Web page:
Award-winning filmmaker Jason Karman returns to the Vancouver Queer Film Festival with Kimchi Fried Dumplings. Playing as part of The Coast is Queer evening of shorts, Kimchi Fried Dumplings is a family Christmas drama with a gay twist.
Tell us a little about yourself.
I’ve been making short films since 2005. I like to tell narratives because it allows for creative experimentation while still capturing the truth. I look forward to telling a feature one day.
Tell us about Kimchi Fried Dumplings in 140 characters or less.
Carl comes home with a new boyfriend for Christmas to find his younger brother, who is also gay, resentful for being left to care for their aging parents.
Who were your early filmmaking mentors or inspirations?
The filmmakers who inspired me are Gus Van Sant, Ang Lee and Krzysztof Kieslowski. I met Ang Lee once at the Pacific Cinematheque.
What inspired you to make Kimchi Fried Dumplings?
My dad. I also wanted to make a timeless gay Christmas film. We tried to remove as much technology as possible in the film so it wouldn’t feel dated.
What challenges did you face while making Kimchi Fried Dumplings?
Crowdsourcing as a way of fundraising. Working with a large cast also made me appreciate the range of acting techniques out there. I know we have to adapt, but the human body and mind likes familiarity.
What’s been the coolest experience so far with the film?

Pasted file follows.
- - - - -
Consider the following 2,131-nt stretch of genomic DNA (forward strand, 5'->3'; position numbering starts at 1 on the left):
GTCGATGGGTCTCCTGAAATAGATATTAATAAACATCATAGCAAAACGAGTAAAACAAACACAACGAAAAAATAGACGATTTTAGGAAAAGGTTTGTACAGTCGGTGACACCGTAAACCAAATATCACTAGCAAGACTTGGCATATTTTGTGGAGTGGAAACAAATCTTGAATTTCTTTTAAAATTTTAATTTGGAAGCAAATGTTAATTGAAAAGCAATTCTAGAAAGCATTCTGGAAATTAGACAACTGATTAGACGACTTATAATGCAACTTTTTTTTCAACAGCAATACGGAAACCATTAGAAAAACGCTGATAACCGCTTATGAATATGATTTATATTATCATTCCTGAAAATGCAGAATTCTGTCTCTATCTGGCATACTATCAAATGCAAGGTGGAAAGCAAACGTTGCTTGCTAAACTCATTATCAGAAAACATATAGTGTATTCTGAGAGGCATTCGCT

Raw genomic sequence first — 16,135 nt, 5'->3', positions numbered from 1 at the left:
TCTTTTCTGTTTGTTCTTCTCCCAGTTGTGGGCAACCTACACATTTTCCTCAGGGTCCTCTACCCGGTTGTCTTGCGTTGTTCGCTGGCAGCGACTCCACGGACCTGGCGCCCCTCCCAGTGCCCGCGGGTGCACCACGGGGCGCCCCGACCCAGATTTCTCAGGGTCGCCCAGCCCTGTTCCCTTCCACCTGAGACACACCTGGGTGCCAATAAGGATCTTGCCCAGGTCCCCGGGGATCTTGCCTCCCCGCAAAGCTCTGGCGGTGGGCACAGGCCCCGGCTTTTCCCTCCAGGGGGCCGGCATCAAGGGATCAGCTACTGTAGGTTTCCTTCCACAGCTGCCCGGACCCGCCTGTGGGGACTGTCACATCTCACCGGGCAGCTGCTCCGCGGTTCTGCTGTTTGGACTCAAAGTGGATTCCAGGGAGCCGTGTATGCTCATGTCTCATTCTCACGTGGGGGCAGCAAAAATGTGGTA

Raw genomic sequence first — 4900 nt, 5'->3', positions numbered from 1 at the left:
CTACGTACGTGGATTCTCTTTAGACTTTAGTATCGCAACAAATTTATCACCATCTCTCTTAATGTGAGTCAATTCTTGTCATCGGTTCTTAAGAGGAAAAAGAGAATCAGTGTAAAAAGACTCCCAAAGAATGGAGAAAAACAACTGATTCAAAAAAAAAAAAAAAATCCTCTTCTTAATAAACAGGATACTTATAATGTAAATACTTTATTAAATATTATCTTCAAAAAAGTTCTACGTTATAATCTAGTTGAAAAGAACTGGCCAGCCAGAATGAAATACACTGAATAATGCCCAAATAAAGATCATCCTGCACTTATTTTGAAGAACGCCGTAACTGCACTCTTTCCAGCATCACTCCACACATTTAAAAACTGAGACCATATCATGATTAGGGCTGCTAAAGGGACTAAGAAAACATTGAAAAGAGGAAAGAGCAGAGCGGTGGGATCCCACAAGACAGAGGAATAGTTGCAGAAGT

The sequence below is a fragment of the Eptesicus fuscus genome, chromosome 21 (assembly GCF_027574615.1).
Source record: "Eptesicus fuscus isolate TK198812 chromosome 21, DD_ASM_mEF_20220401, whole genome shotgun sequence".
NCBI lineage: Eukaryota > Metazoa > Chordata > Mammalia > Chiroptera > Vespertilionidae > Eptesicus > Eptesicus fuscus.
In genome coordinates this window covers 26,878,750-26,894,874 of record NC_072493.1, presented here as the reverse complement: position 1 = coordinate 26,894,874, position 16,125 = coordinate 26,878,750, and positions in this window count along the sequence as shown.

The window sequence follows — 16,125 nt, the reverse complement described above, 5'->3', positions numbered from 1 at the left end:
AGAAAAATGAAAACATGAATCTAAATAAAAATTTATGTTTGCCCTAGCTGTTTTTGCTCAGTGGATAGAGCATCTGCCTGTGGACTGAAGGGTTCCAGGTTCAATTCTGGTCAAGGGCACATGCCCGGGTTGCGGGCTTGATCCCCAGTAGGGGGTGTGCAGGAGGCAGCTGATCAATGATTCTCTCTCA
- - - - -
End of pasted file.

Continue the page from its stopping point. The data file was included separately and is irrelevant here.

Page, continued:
I’ve been able to meet a lot of cool artists through this film; artists from as far away as Tel Aviv and Amsterdam came to the 2013 San Francisco International LGBT Film Festival (otherwise known as Frameline 37) where Kimchi Fried Dumplings played. One filmmaker described his experience at being threatened with arrest simply because his gay film was being shown in Kyrgyzstan and it puts in perspective what I take for granted.
Are you a film festival newbie or have you had another film(s) at the Festival?
I had a couple of films play at the festival in the past. The last one, I’m in the Mood for Love, won the Gerry Brunet Memorial Award in 2011. This award helped me realized this film.
What are you most excited to do and/or see at this year’s Queer Film Fest?
Besides The Coast is Queer where local queer filmmakers are celebrated, I’ve heard great things about In the Name Of. Sexuality and spirituality seem to be a hot mix this year in the queer film festival circuit. I saw C.O.G. earlier this year and it deals with the same topics.
Kimchi Fried Dumplings screens as part of the 2013 Vancouver Queer Film Festival on Friday, August 23, 2013 at 9pm at the Rio Theatre. Visit http://www.queerfilmfestival.ca for more information. GayVancouver.Net is once again proud to sponsor The Coast is Queer Award recognizing a distinguished film from this year’s program.
Visit https://kimchi-fried-dumplings.squarespace.com for more information.